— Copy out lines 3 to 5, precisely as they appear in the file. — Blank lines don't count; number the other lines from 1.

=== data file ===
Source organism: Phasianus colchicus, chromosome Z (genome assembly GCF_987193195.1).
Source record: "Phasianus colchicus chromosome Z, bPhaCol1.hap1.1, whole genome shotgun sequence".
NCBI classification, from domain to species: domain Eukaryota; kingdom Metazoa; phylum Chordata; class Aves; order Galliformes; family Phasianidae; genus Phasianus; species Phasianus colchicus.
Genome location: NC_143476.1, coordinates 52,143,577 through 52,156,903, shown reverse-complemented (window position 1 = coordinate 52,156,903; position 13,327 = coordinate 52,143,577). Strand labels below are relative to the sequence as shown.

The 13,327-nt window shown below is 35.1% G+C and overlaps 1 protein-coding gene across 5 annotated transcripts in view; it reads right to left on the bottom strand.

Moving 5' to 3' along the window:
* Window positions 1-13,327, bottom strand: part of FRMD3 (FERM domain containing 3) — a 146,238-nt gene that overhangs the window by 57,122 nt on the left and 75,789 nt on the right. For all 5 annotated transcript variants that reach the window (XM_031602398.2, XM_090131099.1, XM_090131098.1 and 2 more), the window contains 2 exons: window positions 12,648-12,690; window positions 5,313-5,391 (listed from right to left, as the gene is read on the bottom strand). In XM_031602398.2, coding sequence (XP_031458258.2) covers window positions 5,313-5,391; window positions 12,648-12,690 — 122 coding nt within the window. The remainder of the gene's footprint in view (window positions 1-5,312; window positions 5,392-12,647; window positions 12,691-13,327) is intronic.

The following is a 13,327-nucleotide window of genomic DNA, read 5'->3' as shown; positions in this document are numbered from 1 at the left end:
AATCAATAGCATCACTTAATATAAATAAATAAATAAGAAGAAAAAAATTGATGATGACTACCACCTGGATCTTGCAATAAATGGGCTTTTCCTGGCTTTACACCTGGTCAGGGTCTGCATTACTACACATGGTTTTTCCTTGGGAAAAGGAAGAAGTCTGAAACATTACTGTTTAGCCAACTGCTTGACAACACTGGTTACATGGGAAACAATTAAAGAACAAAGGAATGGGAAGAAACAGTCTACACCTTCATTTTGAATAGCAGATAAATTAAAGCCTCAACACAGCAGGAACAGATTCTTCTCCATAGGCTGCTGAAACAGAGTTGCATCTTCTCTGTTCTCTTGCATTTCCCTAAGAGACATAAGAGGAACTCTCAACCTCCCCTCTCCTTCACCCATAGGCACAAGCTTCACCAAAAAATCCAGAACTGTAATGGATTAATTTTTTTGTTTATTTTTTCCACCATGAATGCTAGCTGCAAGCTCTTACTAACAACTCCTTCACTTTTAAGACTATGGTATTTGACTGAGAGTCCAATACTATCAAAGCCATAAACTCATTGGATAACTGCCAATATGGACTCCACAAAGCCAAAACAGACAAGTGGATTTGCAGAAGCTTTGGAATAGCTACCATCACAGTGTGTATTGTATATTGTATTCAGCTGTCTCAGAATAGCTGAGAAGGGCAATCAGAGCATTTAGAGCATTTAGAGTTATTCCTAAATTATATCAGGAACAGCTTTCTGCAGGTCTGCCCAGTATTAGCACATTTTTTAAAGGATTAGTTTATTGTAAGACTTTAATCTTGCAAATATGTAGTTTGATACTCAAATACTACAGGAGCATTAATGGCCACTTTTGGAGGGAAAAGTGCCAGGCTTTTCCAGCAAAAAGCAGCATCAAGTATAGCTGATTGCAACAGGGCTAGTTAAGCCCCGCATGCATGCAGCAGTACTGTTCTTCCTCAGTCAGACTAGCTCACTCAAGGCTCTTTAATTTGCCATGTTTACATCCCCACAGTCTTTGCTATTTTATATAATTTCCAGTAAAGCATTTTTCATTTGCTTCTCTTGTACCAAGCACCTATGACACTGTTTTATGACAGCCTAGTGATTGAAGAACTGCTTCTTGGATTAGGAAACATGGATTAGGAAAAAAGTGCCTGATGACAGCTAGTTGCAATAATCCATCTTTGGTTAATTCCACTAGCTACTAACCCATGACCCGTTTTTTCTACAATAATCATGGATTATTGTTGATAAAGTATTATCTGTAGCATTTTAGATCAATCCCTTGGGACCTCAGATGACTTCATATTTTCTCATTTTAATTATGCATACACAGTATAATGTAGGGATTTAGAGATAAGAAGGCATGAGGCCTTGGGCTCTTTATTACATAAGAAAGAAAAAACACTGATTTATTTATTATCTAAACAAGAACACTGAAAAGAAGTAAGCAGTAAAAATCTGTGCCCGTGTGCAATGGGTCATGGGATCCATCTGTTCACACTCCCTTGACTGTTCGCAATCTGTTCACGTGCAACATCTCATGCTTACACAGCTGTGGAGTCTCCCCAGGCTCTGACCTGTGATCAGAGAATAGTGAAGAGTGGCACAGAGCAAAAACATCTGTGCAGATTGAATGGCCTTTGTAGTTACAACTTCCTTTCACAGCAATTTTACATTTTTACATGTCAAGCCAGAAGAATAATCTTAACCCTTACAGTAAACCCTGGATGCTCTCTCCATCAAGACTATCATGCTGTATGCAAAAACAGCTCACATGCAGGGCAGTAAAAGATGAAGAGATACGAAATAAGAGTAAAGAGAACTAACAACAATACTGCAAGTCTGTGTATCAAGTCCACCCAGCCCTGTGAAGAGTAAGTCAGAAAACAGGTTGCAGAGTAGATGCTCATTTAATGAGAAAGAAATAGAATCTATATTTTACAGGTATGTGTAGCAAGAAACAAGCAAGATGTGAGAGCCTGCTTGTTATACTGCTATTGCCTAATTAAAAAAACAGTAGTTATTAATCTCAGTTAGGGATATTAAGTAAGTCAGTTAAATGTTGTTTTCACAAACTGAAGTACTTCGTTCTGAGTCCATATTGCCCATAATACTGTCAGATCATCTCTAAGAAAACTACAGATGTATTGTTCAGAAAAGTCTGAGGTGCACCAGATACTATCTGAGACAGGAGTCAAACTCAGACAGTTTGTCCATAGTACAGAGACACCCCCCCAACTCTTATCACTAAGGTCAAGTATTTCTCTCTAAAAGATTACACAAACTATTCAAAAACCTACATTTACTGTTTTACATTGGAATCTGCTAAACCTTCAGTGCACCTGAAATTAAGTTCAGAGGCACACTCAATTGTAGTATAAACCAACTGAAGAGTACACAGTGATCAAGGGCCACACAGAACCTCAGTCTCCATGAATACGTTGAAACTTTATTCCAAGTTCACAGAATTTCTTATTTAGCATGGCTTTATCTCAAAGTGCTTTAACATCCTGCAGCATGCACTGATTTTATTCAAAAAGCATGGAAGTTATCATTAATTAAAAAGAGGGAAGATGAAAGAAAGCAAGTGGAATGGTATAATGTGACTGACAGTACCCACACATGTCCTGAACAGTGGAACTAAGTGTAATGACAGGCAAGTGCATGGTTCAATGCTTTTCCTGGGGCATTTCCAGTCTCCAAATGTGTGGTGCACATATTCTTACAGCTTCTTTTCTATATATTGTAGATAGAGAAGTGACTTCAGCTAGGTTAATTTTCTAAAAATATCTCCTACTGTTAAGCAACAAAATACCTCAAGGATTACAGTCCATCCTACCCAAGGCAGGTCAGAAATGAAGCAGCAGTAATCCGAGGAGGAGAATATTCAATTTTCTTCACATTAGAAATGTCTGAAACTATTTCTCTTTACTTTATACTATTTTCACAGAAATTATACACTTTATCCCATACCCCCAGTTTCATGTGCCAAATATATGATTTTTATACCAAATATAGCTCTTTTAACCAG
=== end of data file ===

NCBI classification, from domain to species: domain Eukaryota; kingdom Metazoa; phylum Chordata; class Aves; order Galliformes; family Phasianidae; genus Phasianus; species Phasianus colchicus.
Genome location: NC_143476.1, coordinates 52,143,577 through 52,156,903, shown reverse-complemented (window position 1 = coordinate 52,156,903; position 13,327 = coordinate 52,143,577). Strand labels below are relative to the sequence as shown.

The 13,327-nt window shown below is 35.1% G+C and overlaps 1 protein-coding gene across 5 annotated transcripts in view; it reads right to left on the bottom strand.